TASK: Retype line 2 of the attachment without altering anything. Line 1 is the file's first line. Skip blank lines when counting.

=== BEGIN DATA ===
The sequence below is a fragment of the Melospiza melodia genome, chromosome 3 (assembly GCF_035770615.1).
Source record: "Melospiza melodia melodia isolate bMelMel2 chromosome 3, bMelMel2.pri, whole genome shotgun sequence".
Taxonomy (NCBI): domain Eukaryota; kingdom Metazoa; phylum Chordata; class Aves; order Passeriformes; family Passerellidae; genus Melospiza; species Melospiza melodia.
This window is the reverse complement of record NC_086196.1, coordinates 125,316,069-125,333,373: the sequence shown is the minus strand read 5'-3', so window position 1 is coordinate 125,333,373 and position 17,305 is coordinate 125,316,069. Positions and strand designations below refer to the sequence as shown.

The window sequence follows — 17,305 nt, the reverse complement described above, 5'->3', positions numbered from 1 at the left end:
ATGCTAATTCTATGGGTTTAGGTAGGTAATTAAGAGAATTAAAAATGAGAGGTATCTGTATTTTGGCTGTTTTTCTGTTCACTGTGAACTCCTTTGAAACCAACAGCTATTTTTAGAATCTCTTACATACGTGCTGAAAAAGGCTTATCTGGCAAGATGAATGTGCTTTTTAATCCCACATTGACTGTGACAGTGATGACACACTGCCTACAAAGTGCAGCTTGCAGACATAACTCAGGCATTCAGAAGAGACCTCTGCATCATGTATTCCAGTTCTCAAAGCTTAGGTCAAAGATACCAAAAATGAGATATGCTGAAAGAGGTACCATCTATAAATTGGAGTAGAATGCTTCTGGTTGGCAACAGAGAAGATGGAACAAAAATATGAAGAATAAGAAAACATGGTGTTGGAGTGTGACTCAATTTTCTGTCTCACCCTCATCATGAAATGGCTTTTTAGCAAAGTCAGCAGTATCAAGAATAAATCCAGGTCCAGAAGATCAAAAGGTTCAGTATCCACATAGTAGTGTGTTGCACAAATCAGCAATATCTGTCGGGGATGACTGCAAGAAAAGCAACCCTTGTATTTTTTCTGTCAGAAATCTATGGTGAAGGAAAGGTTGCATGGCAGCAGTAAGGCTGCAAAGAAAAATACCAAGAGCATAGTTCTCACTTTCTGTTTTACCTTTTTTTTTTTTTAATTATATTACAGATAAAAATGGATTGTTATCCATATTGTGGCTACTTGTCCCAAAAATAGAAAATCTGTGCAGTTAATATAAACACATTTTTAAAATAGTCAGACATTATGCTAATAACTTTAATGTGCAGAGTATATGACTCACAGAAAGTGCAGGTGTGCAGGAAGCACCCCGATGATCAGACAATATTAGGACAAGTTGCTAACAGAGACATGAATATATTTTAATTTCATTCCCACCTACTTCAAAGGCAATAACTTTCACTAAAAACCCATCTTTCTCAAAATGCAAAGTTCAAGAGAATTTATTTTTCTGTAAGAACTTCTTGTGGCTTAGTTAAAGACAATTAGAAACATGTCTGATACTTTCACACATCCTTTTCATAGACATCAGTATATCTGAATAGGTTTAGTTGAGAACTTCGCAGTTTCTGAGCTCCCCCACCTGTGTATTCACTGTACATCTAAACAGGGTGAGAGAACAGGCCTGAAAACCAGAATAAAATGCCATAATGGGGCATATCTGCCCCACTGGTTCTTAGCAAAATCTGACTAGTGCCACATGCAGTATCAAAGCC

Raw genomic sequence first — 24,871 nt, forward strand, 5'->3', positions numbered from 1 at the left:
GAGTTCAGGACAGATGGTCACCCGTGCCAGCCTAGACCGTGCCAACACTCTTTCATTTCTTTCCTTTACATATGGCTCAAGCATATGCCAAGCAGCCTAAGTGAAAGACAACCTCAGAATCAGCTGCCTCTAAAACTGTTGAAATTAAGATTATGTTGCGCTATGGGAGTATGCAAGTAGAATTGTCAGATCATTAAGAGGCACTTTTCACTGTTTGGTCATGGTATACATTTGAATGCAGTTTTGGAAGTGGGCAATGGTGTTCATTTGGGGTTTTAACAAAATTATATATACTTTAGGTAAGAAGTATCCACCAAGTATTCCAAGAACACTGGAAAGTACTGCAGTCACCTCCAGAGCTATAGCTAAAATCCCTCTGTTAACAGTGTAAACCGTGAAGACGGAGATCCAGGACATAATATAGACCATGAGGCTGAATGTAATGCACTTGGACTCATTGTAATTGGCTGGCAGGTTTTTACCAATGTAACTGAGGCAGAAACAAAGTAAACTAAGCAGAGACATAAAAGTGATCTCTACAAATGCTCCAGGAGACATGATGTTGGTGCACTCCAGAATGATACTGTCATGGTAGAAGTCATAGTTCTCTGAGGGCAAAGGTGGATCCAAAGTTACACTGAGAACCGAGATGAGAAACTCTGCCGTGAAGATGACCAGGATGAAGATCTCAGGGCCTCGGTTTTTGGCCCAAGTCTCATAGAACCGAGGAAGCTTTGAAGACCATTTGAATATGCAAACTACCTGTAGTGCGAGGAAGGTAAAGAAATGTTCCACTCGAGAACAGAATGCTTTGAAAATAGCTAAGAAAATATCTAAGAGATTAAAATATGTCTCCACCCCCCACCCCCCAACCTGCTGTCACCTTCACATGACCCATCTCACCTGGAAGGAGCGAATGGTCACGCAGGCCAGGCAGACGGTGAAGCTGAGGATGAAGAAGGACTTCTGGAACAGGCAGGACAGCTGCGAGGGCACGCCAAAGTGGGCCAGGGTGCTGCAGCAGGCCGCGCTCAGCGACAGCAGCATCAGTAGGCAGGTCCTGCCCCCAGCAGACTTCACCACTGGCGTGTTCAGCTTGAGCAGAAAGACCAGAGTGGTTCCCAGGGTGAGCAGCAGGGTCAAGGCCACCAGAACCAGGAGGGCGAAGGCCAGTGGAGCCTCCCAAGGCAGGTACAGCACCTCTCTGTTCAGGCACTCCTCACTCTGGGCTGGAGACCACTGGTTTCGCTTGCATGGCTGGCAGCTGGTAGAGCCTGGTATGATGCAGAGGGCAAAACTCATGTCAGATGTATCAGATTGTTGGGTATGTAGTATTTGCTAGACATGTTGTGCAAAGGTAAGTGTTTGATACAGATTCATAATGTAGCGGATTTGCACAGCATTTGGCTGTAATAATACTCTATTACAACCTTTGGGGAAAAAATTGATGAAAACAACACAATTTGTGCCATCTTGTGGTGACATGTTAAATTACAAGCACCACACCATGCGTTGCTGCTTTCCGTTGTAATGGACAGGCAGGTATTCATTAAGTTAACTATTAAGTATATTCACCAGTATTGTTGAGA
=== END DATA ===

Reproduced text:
Source record: "Melospiza melodia melodia isolate bMelMel2 chromosome 3, bMelMel2.pri, whole genome shotgun sequence".